As the world continues to recover — slowly — from the effects of the 2008-2009 global financial crisis, it is essential for the world’s two largest economies, the United States and China, to foster positive economic growth by supporting startups. At Gallup, we believe new business startups can be as or even more important than large companies to economic growth — startups are a significant provider of new jobs in every major economy.
The U.S. and China, however, both have specific strengths and weaknesses when it comes to the entrepreneurial mindset of their citizens.
A large disparity between the U.S. and China is whether people think their government makes it easy or hard to start a business. In the U.S., 32% say that the government makes it easy to start a business, compared with 82% in China. But about the same percentage of people in each country — 55% in the U.S. and 52% in China — think that the city or area in which they live is a good place to start a business.
Respondents from both countries are also equally likely to say that people in their country can get ahead by working hard — 80% in the U.S. and 86% in China. However, there is evidence of differing views toward entrepreneurship.
For one, Americans are more likely than respondents in China to say they would rather take a risk and build their own business than work for someone else — 60% vs. 35%. And, if they don’t already own a business, Americans are more likely than the Chinese to say they have thought about starting their own business — 68% to 44%.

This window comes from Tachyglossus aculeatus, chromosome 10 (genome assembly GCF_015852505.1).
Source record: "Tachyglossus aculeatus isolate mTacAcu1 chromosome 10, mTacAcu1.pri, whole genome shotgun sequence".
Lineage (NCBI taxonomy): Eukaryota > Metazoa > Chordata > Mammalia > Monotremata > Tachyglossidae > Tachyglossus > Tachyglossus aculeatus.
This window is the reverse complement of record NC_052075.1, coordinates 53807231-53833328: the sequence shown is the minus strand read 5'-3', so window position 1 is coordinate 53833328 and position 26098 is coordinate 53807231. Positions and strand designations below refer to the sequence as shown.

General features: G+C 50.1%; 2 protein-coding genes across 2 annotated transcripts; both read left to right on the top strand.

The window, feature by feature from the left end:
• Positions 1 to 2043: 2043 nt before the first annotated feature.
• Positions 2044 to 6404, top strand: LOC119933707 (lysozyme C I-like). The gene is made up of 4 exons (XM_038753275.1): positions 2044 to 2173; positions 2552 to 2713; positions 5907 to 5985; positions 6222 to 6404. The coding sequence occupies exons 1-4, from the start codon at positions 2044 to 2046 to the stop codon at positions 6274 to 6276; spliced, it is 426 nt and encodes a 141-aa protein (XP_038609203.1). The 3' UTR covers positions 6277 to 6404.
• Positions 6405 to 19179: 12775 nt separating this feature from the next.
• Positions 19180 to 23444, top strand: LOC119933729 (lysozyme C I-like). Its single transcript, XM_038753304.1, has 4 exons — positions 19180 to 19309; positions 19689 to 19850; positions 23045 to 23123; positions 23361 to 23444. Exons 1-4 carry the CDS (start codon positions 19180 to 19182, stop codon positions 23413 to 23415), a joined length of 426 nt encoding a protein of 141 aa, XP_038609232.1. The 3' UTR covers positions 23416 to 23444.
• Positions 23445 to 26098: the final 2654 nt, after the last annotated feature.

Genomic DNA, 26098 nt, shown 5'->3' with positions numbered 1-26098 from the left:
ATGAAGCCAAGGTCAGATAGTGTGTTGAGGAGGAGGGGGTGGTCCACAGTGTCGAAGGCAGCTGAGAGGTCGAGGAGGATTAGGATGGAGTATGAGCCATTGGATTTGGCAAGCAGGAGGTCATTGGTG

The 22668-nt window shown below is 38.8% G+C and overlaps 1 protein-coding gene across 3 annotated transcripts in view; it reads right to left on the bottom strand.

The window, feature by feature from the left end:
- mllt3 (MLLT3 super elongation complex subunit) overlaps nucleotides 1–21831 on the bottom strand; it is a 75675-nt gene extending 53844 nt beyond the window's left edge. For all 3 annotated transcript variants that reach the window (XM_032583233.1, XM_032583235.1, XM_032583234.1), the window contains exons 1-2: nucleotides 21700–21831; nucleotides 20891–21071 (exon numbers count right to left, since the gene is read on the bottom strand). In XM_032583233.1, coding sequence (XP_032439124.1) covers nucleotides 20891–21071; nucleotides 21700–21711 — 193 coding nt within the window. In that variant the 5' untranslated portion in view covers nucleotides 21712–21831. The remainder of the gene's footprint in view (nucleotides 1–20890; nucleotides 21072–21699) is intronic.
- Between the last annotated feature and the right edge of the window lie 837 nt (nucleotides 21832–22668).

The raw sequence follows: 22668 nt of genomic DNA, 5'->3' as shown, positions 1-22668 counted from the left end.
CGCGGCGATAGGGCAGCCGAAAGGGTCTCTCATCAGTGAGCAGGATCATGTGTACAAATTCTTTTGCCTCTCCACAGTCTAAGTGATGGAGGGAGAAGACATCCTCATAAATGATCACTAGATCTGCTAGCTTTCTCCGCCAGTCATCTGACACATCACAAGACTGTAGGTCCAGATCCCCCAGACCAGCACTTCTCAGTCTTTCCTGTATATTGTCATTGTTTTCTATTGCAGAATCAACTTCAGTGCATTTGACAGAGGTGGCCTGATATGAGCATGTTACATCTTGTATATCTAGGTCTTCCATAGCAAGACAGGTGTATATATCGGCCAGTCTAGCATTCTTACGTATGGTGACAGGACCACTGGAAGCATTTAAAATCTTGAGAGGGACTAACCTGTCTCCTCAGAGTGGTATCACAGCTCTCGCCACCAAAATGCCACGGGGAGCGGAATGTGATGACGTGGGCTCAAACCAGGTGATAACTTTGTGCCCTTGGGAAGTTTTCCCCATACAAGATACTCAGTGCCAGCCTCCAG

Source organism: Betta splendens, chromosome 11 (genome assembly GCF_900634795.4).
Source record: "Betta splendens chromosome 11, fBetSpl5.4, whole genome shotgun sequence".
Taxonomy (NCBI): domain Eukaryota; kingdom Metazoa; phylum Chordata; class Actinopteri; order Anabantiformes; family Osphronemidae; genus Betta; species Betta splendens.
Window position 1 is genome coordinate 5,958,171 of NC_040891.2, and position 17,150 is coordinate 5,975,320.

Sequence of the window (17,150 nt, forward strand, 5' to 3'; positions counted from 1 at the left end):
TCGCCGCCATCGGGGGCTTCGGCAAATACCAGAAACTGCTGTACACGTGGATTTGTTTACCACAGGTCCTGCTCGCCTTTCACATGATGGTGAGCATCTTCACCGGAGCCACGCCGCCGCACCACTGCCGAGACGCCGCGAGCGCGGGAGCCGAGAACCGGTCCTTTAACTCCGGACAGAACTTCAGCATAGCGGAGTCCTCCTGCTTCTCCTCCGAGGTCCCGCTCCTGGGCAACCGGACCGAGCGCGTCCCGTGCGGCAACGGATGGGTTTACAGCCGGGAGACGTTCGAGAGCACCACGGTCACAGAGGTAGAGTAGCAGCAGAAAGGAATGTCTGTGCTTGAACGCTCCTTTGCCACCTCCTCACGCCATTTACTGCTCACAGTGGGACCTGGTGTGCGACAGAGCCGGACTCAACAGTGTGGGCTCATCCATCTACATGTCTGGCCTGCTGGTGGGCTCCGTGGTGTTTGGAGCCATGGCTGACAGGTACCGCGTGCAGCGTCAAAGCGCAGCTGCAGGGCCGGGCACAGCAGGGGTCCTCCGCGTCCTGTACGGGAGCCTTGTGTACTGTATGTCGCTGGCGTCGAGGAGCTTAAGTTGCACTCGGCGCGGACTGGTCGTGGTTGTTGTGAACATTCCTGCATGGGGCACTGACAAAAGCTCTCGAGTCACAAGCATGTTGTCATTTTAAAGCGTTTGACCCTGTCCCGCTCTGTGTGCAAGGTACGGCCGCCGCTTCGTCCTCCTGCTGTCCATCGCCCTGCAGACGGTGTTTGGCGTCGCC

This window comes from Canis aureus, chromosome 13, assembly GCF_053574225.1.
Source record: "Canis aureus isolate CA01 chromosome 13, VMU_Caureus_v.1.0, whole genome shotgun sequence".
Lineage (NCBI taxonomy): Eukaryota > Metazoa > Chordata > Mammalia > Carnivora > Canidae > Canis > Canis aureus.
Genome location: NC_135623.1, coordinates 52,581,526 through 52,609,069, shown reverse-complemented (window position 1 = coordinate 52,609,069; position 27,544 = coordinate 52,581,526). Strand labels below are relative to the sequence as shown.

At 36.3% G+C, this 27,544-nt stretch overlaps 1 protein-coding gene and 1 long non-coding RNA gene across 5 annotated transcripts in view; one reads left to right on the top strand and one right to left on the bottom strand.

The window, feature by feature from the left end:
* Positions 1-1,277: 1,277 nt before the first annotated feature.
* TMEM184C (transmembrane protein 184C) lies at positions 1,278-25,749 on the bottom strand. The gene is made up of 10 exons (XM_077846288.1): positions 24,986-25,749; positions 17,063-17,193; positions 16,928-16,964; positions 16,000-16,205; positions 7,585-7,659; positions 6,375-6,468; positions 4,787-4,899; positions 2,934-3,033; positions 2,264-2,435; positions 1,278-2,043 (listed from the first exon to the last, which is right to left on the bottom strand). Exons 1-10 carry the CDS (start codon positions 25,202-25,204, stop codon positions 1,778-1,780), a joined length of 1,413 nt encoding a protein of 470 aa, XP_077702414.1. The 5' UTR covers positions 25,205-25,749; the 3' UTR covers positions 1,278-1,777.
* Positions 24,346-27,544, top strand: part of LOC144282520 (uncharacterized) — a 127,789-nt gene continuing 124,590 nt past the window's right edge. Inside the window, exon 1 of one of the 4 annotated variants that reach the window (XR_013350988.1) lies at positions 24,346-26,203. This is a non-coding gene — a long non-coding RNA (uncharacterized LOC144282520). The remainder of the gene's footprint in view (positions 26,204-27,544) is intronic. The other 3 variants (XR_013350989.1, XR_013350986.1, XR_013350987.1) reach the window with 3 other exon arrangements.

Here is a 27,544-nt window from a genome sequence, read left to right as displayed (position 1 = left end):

One reason the Chinese may be less likely than Americans to say they want to start their own business is because they lack the trusted advisers and training they need. The Chinese are less likely than Americans to say there is someone outside their family who they trust enough to make partner in starting a business — 45% vs. 68%. And, residents of China are much less likely than Americans to say they know someone who would be able to give them good advice about managing a business — 33% vs. 74%. The Chinese are also less likely than Americans to say they have access to training on how to start a business — 18% vs. 59%.
Even though Americans are much more likely than the Chinese to say they have thought about owning their own business, adults in both countries who do not currently own a business are equally as likely to say they plan to start one in the next 12 months — 8% in the U.S. and 9% in China.
As the world’s top two economies continue to look for ways to spur growth, there are specific strategies that leaders in both countries can follow to increase the number of startups and improve their likelihood for success.
Leaders in China: As China begins to battle declining GDP growth and, like many other significant economies, focuses on small and medium-sized enterprises to spur job creation and growth, it is essential to create an environment with programs that support entrepreneurs. Chinese leaders should promote initiatives that leverage Chinese residents’ generally positive views toward entrepreneurship. Leaders should also establish programs that encourage successful entrepreneurs in local areas to provide advice to and mentor budding entrepreneurs. Another major factor is training — Chinese leaders could provide widely available training in key skills required for running both a startup and an established business.
Leaders in America: My advice is simple — take steps that will lead potential entrepreneurs to view the government as being helpful, rather than a hindrance to creating new business enterprises.
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